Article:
Northeast PA – Very possibly as early as tomorrow, chain-saw-armed tree cutters hired by Williams Partners, a powerful pipeline-building corporation for the gas and oil industry, will try to cut down sugar maple trees on the property of Maryann Zeffer, Cathy and Megan Holleran and their family. For 65 years they have lived on this land, and for the last ten or so they have been producing delicious, pure, Pennsylvania maple syrup from those trees.

This destruction won’t happen without a big fight. Nine days ago as I write, after FERC gave approval to Williams’ request to start tree cutting in Pa. even though Williams does not have all of the necessary approvals to build their Pa. to NY Constitution pipeline, an encampment was set up on the Zeffer/Holleran land. Every day since people have been there.

The press has been there too. TV stations in Binghamton, NY and Scranton, Pa. have done stories on this epic David vs. Goliath battle, though this one is more like strong women Davidas vs. Goliath.

I spent a very cold but inspiring day yesterday with Maryann, Cathy and Megan and about 30 other people there for some part of the day, including fracktivist heroine Vera Scoggins, who I had never met before. One of the rewarding things about a life of for-the-people activism and organizing is the wonderful people you are always meeting and getting to know.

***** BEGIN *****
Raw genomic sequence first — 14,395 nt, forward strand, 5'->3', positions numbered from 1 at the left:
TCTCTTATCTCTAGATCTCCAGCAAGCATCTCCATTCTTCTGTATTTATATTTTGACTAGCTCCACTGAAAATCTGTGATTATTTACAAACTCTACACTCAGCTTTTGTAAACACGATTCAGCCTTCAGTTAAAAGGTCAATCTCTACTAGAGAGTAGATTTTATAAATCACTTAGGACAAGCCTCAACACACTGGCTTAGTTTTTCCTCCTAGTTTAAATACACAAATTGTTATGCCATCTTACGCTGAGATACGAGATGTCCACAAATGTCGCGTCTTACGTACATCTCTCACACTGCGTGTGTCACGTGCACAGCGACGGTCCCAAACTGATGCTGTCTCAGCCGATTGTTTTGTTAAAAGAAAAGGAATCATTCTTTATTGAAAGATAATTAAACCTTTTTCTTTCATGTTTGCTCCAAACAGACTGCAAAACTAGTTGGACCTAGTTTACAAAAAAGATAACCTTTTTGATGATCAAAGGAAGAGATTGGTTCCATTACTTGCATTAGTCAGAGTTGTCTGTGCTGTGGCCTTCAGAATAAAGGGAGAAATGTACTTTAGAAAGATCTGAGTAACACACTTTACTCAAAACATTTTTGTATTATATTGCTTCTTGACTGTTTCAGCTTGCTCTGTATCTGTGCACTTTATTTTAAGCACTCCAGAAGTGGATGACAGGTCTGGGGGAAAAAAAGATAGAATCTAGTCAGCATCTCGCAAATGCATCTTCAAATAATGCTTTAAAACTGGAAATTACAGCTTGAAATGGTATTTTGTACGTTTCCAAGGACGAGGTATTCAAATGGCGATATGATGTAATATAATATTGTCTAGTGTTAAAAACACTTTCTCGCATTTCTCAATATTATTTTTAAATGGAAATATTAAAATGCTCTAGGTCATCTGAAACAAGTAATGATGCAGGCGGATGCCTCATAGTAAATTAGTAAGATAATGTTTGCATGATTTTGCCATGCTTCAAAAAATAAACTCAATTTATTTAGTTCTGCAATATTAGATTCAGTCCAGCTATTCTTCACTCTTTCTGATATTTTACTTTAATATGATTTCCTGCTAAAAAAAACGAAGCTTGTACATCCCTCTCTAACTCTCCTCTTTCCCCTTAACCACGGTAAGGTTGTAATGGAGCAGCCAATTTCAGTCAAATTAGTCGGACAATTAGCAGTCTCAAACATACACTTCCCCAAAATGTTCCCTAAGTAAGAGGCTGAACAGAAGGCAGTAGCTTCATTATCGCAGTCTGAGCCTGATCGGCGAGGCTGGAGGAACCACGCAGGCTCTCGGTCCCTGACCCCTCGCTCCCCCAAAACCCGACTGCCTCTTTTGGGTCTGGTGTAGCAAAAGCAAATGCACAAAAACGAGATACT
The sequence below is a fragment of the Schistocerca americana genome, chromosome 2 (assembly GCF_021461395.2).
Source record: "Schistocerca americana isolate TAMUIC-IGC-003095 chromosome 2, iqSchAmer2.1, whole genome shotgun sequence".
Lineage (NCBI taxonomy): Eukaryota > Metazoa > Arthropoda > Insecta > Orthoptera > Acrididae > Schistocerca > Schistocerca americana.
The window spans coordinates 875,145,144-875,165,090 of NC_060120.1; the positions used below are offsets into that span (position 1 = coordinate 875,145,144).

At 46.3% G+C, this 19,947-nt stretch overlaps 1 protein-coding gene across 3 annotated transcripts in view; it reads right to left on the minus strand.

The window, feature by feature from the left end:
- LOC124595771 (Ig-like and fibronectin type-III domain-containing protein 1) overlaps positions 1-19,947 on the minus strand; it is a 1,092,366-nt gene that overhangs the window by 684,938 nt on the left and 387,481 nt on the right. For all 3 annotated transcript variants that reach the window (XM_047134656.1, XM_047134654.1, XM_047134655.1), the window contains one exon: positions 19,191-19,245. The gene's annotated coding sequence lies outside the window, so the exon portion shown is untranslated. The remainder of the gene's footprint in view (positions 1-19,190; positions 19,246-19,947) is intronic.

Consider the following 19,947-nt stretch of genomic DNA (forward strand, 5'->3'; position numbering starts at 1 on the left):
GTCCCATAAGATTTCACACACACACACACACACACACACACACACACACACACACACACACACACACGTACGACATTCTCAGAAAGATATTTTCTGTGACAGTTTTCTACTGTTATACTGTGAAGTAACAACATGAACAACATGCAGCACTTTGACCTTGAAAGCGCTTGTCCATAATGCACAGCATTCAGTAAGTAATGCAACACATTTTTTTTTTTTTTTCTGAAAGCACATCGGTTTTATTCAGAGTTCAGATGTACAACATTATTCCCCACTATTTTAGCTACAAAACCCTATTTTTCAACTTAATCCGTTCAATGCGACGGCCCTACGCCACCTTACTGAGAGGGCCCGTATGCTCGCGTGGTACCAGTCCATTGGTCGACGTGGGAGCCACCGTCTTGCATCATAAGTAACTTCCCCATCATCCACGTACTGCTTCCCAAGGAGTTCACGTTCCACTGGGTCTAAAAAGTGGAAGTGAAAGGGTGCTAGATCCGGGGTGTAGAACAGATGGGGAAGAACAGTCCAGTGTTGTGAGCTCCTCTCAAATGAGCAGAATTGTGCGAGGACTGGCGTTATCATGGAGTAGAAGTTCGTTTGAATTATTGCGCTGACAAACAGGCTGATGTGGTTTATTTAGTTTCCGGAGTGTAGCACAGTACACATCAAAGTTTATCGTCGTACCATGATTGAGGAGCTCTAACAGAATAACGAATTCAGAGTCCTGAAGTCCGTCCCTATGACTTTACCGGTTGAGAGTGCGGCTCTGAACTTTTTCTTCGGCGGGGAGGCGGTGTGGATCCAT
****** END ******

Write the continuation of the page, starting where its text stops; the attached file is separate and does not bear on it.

Yesterday it looked like Williams’ tree cutters might not be getting to the Zeffer/Holleran land for a while; they had started just the day before, a number of miles away. However, just today, another crew started cutting a little more than a mile away, and the locals sent out an alert calling upon as many people as possible to show up today if possible but tomorrow for sure. They expect the confrontation to take place within 48 hours at most.

People who can get to the site should do so right away. You don’t need to be prepared to risk arrest to do so; the more people there to watch and observe and take pictures and spread the word the better.

You do need a car. Here’s the information you need, from the “Stop the Constitution Pipeline in Pa” site on Facebook:
The Holleran property is located at 2131 Three Lakes Road, New Milford, PA, but use these coordinates to find where people are gathered to stop the tree cutting: 41.8272387, -75.7585062